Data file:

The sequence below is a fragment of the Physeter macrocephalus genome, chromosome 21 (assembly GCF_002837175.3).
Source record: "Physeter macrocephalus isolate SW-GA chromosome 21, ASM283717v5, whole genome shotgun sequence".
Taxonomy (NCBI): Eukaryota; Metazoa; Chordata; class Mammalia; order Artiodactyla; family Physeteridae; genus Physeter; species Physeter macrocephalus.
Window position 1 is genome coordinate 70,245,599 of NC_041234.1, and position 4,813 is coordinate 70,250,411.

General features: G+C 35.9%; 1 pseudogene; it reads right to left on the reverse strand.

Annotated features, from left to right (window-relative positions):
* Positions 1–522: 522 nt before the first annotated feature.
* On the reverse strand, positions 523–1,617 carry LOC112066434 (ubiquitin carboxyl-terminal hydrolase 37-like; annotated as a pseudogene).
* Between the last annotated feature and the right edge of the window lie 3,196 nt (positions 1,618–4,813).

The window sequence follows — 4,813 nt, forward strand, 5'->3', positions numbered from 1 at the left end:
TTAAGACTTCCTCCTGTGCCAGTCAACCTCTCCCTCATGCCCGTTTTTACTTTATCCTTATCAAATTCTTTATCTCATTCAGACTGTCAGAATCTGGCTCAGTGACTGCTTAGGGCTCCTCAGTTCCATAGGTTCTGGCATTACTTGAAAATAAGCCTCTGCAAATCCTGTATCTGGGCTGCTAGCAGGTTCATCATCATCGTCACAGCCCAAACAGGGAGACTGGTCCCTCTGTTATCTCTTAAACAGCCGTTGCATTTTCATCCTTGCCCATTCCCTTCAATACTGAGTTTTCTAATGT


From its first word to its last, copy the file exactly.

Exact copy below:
The sequence below is a fragment of the Physeter macrocephalus genome, chromosome 21 (assembly GCF_002837175.3).
Source record: "Physeter macrocephalus isolate SW-GA chromosome 21, ASM283717v5, whole genome shotgun sequence".
Taxonomy (NCBI): Eukaryota; Metazoa; Chordata; class Mammalia; order Artiodactyla; family Physeteridae; genus Physeter; species Physeter macrocephalus.
Window position 1 is genome coordinate 70,245,599 of NC_041234.1, and position 4,813 is coordinate 70,250,411.

General features: G+C 35.9%; 1 pseudogene; it reads right to left on the reverse strand.

Annotated features, from left to right (window-relative positions):
* Positions 1–522: 522 nt before the first annotated feature.
* On the reverse strand, positions 523–1,617 carry LOC112066434 (ubiquitin carboxyl-terminal hydrolase 37-like; annotated as a pseudogene).
* Between the last annotated feature and the right edge of the window lie 3,196 nt (positions 1,618–4,813).

The window sequence follows — 4,813 nt, forward strand, 5'->3', positions numbered from 1 at the left end:
TTAAGACTTCCTCCTGTGCCAGTCAACCTCTCCCTCATGCCCGTTTTTACTTTATCCTTATCAAATTCTTTATCTCATTCAGACTGTCAGAATCTGGCTCAGTGACTGCTTAGGGCTCCTCAGTTCCATAGGTTCTGGCATTACTTGAAAATAAGCCTCTGCAAATCCTGTATCTGGGCTGCTAGCAGGTTCATCATCATCGTCACAGCCCAAACAGGGAGACTGGTCCCTCTGTTATCTCTTAAACAGCCGTTGCATTTTCATCCTTGCCCATTCCCTTCAATACTGAGTTTTCTAATGT